Finally, just to stir the pot, is the head-scratcher of “anatomical” versus “anatomic.” In med-speak, “anatomical” is still preferred—simply because it’s preferred.

So, bottom line: know your target audience, and look up the words if you’re not sure. You’ll avoid ending up with “ic” all over your face.

The Top Reason to Proofread

Monday, July 25th, 2011

Some of my previous posts talked about why you should proof your work. There are many good reasons to do so, but the #1 reason is to avoid potential embarrassment and misunderstandings from errors, including those that spellcheck can’t catch. I’ve also talked about how to proofread.

Today an e-mail crossed my desk that underscored this #1 reason. I just had to share it with you:
“To help you out, we have put together a series of four videos that are choke full of usable content that can be deployed immediately.”

Really. I hadn’t thought about eating the videos, but you’re right—I’d probably choke trying.

Of course, the writer meant to say “chock.” But didn’t.

This isn’t an e-mail from a tiny startup company. It’s from a massive, well-respected, nationally known marketing stronghold of a company that’s sold over 20 million books touting their techniques.

 You’d think they’d hire proofreaders.

Maybe they did.

But they got sucker-punched by their copy. They knew what it was supposed to say, so they glossed right over it. They hit “send”—and, boom! Millions of people on their distribution list guffawed the gaff immediately. To avoid such embarrassing moments, read my post, Proofreading Power Punches. It only takes one misstep like this to submarine your credibility.

 Here’s another one:
“Your cooling skills are outstanding.”

If I were in the HVAC business and had just fixed your air conditioner, that might be true. But you’re eating my muffins.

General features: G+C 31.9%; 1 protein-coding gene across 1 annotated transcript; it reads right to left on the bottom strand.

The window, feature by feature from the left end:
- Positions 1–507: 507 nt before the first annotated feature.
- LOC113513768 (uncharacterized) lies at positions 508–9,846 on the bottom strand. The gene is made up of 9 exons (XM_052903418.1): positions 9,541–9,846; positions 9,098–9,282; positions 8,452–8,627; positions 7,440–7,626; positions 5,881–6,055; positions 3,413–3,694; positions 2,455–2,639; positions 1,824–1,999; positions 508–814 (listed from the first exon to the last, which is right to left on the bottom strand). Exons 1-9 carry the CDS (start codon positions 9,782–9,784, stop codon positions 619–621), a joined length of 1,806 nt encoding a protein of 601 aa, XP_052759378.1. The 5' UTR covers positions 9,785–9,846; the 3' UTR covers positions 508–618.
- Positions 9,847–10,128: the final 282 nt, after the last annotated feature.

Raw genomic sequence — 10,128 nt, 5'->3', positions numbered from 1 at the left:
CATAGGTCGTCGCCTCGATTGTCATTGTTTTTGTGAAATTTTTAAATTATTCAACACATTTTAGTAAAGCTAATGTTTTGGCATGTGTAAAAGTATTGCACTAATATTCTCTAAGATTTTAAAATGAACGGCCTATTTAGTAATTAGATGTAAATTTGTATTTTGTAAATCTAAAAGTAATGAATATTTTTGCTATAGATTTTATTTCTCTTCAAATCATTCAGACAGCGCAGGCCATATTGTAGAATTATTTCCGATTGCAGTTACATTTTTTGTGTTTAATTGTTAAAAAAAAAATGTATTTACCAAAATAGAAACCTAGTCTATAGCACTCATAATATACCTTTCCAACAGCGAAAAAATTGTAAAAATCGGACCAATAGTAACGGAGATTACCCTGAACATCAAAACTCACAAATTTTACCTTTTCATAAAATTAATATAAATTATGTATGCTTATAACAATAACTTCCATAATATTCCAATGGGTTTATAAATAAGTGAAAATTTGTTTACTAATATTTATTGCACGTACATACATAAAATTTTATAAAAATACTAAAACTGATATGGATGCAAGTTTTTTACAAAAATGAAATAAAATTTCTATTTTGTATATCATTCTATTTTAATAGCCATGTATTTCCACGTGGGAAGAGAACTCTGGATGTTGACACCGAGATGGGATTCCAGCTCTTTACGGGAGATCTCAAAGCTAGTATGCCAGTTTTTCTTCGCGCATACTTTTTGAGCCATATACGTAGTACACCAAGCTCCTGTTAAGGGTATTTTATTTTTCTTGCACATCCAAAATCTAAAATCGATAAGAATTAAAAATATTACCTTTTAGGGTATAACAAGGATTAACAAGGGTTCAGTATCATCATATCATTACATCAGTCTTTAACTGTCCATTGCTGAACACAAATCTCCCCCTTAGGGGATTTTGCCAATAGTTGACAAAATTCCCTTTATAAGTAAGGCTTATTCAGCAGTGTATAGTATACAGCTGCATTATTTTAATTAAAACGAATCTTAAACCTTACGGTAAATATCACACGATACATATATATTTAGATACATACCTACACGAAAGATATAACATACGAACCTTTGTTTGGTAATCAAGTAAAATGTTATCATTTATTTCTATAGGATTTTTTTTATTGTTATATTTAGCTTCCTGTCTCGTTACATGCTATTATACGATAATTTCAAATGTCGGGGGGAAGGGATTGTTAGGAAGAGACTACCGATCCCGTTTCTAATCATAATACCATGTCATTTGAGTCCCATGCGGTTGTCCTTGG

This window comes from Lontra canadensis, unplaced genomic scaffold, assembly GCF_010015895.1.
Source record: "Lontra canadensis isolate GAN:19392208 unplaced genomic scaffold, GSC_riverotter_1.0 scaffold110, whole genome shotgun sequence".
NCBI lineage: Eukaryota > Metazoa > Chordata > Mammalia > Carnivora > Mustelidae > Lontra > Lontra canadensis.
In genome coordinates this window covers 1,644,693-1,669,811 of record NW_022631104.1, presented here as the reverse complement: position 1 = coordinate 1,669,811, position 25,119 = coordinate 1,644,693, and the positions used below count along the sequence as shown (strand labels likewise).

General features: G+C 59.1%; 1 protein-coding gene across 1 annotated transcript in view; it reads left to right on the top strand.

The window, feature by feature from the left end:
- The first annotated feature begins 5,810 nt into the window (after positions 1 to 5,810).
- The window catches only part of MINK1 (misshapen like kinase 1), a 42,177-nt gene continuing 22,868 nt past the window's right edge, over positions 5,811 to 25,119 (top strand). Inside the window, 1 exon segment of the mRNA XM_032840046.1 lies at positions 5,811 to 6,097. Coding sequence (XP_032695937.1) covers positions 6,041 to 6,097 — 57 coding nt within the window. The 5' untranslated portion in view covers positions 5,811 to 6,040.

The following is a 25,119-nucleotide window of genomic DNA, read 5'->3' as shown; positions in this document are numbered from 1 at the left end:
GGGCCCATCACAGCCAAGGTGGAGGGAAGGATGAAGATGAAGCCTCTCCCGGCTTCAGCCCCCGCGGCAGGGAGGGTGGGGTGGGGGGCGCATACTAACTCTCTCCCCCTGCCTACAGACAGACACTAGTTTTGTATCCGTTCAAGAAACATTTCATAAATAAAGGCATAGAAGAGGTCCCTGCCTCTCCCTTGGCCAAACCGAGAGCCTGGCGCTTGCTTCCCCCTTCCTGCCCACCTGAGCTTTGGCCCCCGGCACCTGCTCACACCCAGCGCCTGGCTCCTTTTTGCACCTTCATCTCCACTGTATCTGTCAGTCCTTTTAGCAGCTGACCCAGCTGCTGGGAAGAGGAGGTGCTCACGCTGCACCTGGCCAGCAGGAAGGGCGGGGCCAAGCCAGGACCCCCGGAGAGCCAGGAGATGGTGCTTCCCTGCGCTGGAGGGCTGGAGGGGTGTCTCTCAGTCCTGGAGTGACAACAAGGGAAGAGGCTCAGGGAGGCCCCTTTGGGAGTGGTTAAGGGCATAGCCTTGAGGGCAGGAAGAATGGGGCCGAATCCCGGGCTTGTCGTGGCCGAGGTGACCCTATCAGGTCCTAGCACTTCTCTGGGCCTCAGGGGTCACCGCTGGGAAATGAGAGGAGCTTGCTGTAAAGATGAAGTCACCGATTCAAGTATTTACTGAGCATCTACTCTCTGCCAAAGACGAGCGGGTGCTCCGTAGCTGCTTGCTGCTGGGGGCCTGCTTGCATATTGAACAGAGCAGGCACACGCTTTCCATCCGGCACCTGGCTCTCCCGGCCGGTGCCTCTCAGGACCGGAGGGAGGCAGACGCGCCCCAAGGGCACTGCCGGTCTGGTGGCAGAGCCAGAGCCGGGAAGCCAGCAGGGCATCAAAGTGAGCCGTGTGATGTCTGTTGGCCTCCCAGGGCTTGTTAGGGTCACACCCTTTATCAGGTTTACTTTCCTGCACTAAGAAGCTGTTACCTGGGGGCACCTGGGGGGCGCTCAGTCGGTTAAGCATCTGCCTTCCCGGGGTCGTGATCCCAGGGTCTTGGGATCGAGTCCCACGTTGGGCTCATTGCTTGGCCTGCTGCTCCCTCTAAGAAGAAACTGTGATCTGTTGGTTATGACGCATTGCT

That second sentence was from a dear friend, and obviously I knew what she meant. But you have to laugh at it. Literally hundreds of words in the English languages are only one letter different from each other, and a minor slip—even though the goof is a real word—can generate some really interesting reading. Here are just a few examples:

A coping machine (A good alternative to our department’s Xerox?)
Cath and carry (Not something I’d want to do if I had one)
Cornmeal transplant (No thanks)
Chef of surgery (I hope he can do more than toss salads)
A pier review (Are seagulls on the committee?)
Half-lift of 4 hours (Not good, especially if that’s an antidepressant)
Port tenderloin (Was the pig overfed?)

Your mind can go blank or black; you might titter about a dose, but you really need to titer it; and gravy is never gray in my book.

Bottom line: Avoid such bungles! Proofread your work!

Wise word choice in writing

Tuesday, November 9th, 2010

You’ve seen it—some well-intended ad or company name that inadvertently sends the wrong message. You either scratch your head or writhe when you read it.

Examples: What do “Drain Surgeons” really work on? And who wants to hire a company called “Off-Duty Chimney Sweep”?

When shopping for clothes, most women are already sensitive enough about their figure and dress size without allusions to their farm-animal proportions at the Dress Barn.

The same applies to product descriptions and so much more. Just think about all the things that a “price reduced” sign in front of a for-sale house could mean.

Let’s compare the words “cheap” and “inexpensive” for a minute. Which would you rather buy and give as a gift: a cheap tea set or an inexpensive tea set? Probably the latter—because of what those words connote.

“Cheap” has many negative connotations: tawdry, shoddy manufacturing, questionable quality. On the other hand, “inexpensive” more likely conjures positive connotations, such as “good value for the money you spend.”

I cringe when I see “cheapest rates” (as in hotels) versus “best rates” or “best values.”

On the other hand, a word like “premier” can mean “outstanding,” “top-notch,” “first-choice,” “expert”—or “too expensive.”

Words can have positive or negative meanings to readers—despite what you intend for your words to convey.

An extra moment of thinking like a reader or a customer can make all the difference in how you present yourself or your company, products or services.

It’s all about people’s perceptions of what your words mean. Dictionaries define meaning and standard usage, otherwise known as the word’s denotation. What people think a word means or signifies is the word’s connotation. Huge difference.

How do you get your intended meaning across?

  • Know your target audience.
  • Remember that their past experiences, backgrounds and more affect their connotations of your words.
  • Steer readers to the right connotation by choosing your words wisely.

Words have power; make them work for you!

12 Pet Peeves of Writing

Friday, July 9th, 2010

Sometimes we write the way we talk: sloppily. Other times we write the wrong thing out of habit or because other people do the same. Here are a dozen of my pet writing peeves; I hope sharing them with you will help your writing.